3 Common Product Roadmapping Mistakes

Published on 19th August 2015

The product roadmap is a great tool to describe the likely growth of a product. But there are three common mistakes I see people make: View the roadmap as a guarantee; show epics and user stories on the roadmap; and speculate about the likely development of the product. This post discusses the three product roadmapping mistakes to help you avoid and rectify them.


A product roadmap is not a guarantee but a high-level plan that describes the likely growth of your product based on what you currently know. It’s good to have confidence in your roadmap and it is great to be committed to your product. But your product roadmap is not fixed; it will change particularly if your product is immature or if your market is dynamic.

Clearly tell your stakeholders that the roadmap is not a hard-and-fast plan. Choose the right roadmap format and the right level of detail. Review and update the roadmap regularly and invite the key stakeholders to collaborative product roadmapping workshops. Take look at my post Getting Stakeholder Engagement Right find out how you can effectively identify and involve the stakeholders.

You can find out more about choosing the right roadmap format and level of detail in my post Goals vs. Features: How to Choose the Right Product Roadmap Format.

Epics and User Stories

Don’t put epics and user stories on the product roadmap. While it’s helpful to consider how the product is likely to evolve, you should focus on its key capabilities and leave out the details.

A detailed roadmap has several drawbacks: It makes it hard to understand how you want to progress your product; it makes it more difficult to achieve agreement with the stakeholders; it is more prone to change; it carries the risk of turning the roadmap into a tactical tool that competes with the product backlog; and it restricts the freedom of the development team to make a commitment and pull the right amount of work into the sprint.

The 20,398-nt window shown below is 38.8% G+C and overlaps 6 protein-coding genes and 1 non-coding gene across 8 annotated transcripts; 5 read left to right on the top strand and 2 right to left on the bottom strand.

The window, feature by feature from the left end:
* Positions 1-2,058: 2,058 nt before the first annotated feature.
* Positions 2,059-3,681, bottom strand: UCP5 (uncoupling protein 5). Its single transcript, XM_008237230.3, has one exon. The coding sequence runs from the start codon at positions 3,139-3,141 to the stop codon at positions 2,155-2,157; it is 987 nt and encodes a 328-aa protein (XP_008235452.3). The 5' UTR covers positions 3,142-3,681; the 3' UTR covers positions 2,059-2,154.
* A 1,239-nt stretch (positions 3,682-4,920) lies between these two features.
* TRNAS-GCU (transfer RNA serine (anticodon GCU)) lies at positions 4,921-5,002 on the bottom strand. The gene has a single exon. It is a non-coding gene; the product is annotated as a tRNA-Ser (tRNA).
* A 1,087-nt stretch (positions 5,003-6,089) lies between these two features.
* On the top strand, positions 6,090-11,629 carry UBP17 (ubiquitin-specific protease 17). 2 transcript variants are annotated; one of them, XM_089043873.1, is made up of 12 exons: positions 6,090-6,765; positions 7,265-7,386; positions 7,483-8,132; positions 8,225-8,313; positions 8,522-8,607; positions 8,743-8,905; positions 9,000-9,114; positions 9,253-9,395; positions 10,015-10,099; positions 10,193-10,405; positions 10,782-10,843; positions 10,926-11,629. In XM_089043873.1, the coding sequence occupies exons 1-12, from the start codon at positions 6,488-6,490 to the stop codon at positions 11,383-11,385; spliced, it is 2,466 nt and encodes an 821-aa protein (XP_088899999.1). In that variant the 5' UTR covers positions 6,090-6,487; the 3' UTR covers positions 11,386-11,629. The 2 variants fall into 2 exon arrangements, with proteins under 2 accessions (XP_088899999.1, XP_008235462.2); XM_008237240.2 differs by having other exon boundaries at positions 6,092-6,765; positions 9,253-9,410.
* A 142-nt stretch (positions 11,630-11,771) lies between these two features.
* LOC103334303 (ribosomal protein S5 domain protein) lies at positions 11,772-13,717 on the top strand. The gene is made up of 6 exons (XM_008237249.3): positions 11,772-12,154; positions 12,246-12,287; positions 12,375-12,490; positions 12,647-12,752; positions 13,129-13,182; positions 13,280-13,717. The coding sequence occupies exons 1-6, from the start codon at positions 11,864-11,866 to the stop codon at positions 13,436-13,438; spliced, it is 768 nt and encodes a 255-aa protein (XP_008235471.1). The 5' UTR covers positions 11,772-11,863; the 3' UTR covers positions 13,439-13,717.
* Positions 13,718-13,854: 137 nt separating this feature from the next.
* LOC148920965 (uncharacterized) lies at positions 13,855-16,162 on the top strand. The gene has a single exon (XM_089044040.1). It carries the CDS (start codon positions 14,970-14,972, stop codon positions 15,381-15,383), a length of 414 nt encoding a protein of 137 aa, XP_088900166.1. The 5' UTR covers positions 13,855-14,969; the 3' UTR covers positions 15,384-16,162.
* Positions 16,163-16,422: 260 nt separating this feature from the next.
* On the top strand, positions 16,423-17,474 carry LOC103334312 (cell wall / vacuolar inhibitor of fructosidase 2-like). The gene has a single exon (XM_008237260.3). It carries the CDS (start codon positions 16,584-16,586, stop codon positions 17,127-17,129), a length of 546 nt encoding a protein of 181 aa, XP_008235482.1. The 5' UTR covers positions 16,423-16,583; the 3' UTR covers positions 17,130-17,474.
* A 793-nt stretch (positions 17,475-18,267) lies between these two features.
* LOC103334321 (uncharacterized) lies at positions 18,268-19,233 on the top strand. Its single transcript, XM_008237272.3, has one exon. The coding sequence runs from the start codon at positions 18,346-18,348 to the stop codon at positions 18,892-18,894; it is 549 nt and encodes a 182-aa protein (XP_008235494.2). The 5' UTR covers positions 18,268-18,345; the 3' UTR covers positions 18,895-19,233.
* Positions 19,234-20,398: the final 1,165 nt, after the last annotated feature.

Capture the epics and the user stories in the product backlog, not on the product roadmap. Use the roadmap to describe the big picture and the backlog to describe the details, as I discuss in my post The Product Roadmap and the Product Backlog.

Speculation and Wishful Thinking

Don’t create a roadmap if you don’t have a valid product strategy available or if you cannot look beyond the first public release. The former implies that you have nailed the market segment, the value proposition, the key product features, and the desired business benefits.

The latter means that you can realistically anticipate the longer-term growth of your product. If you are working on a brand-new product, for instance, and are about to launch your first minimum viable product (MVP) then you may not be in a position to create a product roadmap for the next 12 months without resorting to speculation. You may be better off waiting until you have analysed the users’ response to the MVP.

Delay the creation of your product roadmap until you have a valid product strategy in place and you understand how to implement the strategy. Otherwise you are likely to end up with a speculative and unreliable roadmap that is useless. This may cause the stakeholders to lose trust in the product roadmap and in your planning abilities.

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